Residents of overseas countries made 4.1 million overnight trips to the country in 2010. This was an increase of 5.1% from the previous year.
Residents of overseas countries spent $5.7 billion on overnight trips to Canada, 4.3% more than the previous year. They stayed 72.5 million nights in Canada, or 17.6 nights per overnight trip. Overall, residents of overseas countries spent $78 per night on overnight trips to Canada.
Over half of all tourists from overseas countries come from Europe
European residents made 2.2 million overnight trips to Canada in 2010, a 2.9% decrease from 2009. Over half of all tourists from overseas countries came from Europe.
Every region posted an increase in the number of visitors to Canada except for Central America.
United Kingdom largest overseas market by far
The United Kingdom remained Canada's most important overseas market, with its residents making 661,000 overnight trips to Canada in 2010. About one in six tourists from overseas countries came from the United Kingdom.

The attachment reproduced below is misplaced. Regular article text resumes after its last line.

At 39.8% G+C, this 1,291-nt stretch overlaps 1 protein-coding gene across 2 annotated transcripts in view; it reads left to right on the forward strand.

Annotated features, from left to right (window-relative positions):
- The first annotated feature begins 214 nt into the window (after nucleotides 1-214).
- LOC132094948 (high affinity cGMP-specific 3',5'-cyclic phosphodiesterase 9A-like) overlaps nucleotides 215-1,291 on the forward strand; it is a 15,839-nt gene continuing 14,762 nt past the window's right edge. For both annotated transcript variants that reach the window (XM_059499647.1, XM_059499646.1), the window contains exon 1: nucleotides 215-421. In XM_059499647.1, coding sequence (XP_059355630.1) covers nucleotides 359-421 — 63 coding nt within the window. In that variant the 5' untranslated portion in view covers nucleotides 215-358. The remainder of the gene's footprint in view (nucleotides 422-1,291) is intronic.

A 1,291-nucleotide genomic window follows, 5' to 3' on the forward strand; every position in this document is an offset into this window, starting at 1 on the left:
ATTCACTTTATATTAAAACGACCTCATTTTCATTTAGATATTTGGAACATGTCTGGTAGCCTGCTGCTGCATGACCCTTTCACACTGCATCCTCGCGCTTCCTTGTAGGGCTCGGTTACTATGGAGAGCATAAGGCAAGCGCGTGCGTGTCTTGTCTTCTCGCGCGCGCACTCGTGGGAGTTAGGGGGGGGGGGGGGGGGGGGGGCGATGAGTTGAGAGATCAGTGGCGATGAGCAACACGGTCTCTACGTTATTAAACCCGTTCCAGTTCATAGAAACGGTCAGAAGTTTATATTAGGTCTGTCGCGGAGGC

Among the top 12 overseas markets, Mexico posted the largest decline with a 28.1% drop from 2009. This is the second consecutive year that Mexico has recorded a significant decrease. There were 116,000 trips to Canada in 2010, less than half of the figure recorded in 2008 when Mexican residents made 257,000 trips here. As of July 2009, Mexican citizens have required visas to visit Canada.
A number of Asian countries among the top 12 markets recorded impressive increases in 2010. China led the way with a 21.2% increase, followed by South Korea (+19.9%), Japan (+19.5%), and India (+18.9%). Canada received approved destination status by the Chinese Government in June 2010.
The top four overseas markets to Canada in 2010 were the United Kingdom, France, Germany, and Japan respectively.
Ontario remains most visited province
Travellers from overseas countries made 1.8 million overnight visits in Ontario in 2010, the most in any province. British Columbia was the second most visited province with 1.4 million overnight visits, up 10.4% from 2009. Vancouver hosted the Winter Olympics and Paralympics in February and March 2010. Quebec rounded out the top three with 1.0 million overnight visits. About 30.0% of all overnight visits to Quebec from overseas were by residents of France.